With housing seen as the new salvation for everything that ails downtown Santa Barbara, the question increasingly has become: what kind of housing and for whom? Based on a civil but heated debate among Santa Barbara’s city councilmembers this Tuesday, a clear council majority wants to increase the affordability requirements on new rental housing built downtown, so long as such developments are built with special density bonuses and other incentives provided by City Hall.
Without such requirements, they insisted new downtown housing would resemble — at least in the words of Councilmember Michael Jordan — “the top floor of the Granada building,” famous for its exclusive penthouse amenities. In addition, they wanted these same affordability requirements to apply citywide. (That’s only for new developments approved as part of the city’s Average Unit-Size Density [AUD] program, adopted seven years ago to give developers the incentives needed to build bigger, denser rental projects with more units that would be “affordable by design.”) Ultimately, these four councilmembers agreed to an interim compromise that exempts the central business district from these new structures, though not happily. “I’m not feeling comfortable about it” declared Councilmember Meagan Harmon. “Not comfortable at all.”
Councilmembers Harmon, Jordan, Kristen Sneddon, and Oscar Gutierrez all are pushing for new rules requiring that 15 percent of all units built according to the high-density AUD rules are affordable to moderate-income families, defined as $81,000-$104,000 per year. Currently, the city rules now require that 10 percent of such units be affordable. This four-person bloc argued the AUD program has failed to live up to its promise of affordability by design and has instead yielded mostly high-end or luxury rental units.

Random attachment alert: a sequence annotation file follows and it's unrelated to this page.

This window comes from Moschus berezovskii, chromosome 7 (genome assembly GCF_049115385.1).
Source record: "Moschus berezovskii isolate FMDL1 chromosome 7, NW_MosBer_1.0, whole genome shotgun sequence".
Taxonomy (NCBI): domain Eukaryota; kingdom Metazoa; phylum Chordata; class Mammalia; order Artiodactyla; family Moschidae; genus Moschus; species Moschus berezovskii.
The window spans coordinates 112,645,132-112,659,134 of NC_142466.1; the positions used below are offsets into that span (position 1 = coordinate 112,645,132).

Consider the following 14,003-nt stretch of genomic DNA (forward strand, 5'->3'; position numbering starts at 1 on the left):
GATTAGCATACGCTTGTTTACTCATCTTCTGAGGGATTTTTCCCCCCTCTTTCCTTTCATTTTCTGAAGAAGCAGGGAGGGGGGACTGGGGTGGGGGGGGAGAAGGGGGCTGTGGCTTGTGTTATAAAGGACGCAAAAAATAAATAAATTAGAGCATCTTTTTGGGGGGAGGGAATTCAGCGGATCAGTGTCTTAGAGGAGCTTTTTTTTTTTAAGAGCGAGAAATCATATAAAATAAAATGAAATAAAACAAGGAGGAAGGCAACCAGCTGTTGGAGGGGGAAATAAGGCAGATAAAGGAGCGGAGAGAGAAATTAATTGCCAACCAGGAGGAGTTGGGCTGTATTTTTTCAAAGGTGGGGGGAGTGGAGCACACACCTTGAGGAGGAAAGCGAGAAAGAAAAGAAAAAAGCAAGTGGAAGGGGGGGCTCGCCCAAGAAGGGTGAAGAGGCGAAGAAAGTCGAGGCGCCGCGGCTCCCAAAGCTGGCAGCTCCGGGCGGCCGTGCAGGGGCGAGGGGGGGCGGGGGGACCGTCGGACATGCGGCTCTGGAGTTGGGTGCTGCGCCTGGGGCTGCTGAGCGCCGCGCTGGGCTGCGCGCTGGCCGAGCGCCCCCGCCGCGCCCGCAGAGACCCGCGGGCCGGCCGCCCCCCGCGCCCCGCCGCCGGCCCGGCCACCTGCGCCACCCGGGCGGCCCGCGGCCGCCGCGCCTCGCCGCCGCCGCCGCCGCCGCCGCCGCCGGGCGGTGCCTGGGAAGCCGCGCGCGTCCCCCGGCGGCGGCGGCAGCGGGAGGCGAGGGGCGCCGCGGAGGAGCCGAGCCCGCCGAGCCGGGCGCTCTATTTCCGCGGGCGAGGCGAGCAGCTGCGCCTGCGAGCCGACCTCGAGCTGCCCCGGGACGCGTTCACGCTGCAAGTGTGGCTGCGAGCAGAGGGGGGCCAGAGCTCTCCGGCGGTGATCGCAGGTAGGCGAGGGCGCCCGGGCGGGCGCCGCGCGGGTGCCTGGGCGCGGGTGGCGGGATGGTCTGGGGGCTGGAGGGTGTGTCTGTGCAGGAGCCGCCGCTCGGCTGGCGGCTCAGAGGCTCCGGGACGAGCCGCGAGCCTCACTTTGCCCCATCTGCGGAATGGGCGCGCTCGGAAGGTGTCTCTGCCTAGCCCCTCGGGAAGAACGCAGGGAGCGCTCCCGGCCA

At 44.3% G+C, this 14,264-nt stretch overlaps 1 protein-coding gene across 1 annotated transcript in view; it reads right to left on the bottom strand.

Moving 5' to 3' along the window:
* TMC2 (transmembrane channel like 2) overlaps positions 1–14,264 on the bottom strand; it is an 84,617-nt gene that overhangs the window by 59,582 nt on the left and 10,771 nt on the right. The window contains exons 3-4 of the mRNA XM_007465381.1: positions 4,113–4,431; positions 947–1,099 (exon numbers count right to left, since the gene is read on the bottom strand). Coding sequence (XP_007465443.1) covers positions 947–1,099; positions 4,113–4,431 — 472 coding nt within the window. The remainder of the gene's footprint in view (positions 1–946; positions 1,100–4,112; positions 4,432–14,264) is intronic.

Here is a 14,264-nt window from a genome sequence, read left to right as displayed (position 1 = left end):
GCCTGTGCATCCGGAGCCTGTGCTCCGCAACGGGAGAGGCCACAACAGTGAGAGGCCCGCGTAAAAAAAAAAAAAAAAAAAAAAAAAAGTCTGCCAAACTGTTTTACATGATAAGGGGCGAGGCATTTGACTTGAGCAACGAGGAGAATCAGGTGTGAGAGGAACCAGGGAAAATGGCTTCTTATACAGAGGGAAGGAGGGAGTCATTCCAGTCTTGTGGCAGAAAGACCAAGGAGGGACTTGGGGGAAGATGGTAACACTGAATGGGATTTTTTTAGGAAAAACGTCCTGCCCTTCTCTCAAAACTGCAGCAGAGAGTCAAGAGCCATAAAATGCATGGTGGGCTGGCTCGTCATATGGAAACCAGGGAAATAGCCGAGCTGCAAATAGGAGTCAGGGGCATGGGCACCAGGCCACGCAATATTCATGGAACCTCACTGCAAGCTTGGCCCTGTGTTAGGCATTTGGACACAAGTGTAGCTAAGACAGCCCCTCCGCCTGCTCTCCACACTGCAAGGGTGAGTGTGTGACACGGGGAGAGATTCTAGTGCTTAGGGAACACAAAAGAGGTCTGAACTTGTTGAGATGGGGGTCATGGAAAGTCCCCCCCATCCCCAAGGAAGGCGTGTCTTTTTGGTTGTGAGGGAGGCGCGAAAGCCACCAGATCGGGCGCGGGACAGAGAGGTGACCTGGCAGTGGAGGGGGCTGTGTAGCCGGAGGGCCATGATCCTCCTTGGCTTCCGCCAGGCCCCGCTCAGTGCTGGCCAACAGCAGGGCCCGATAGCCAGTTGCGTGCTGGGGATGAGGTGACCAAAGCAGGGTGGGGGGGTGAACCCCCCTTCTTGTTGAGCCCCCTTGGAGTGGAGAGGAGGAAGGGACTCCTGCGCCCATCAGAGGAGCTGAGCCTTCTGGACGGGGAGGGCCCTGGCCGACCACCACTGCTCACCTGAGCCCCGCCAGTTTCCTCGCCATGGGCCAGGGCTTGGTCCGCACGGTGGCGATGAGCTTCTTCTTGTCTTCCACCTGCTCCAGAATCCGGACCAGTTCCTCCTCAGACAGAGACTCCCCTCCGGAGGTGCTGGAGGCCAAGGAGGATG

Leading the charge for the status quo was Mayor Cathy Murillo and councilmembers Alejandra Gutierrez and Eric Friedman. Gutierrez cautioned the 15 percent requirement might sound good on paper but could chase away prospective developers. Murillo said she needed “more data points” showing the 15 percent would not be a deal killer for developers, noting that the city was still in the throes of a housing crisis. She cited a two-year-old city-sponsored economic study indicating that 15 percent was at best financially “marginal.”
It was a debate that could have gone on for hours with little change in outcome. Councilmembers Harmon and Sneddon noted, for example, that City Hall had given developers even more “giveaways” since the study Murillo alluded to was written: Developers now have the option of not providing parking, they noted. That, they argued, has to help such developments tip away from “marginal” and toward “feasible.”
This was just the first volley of what promises to be an extended war of words and ideas. Next stop will be the city’s Planning Commission.
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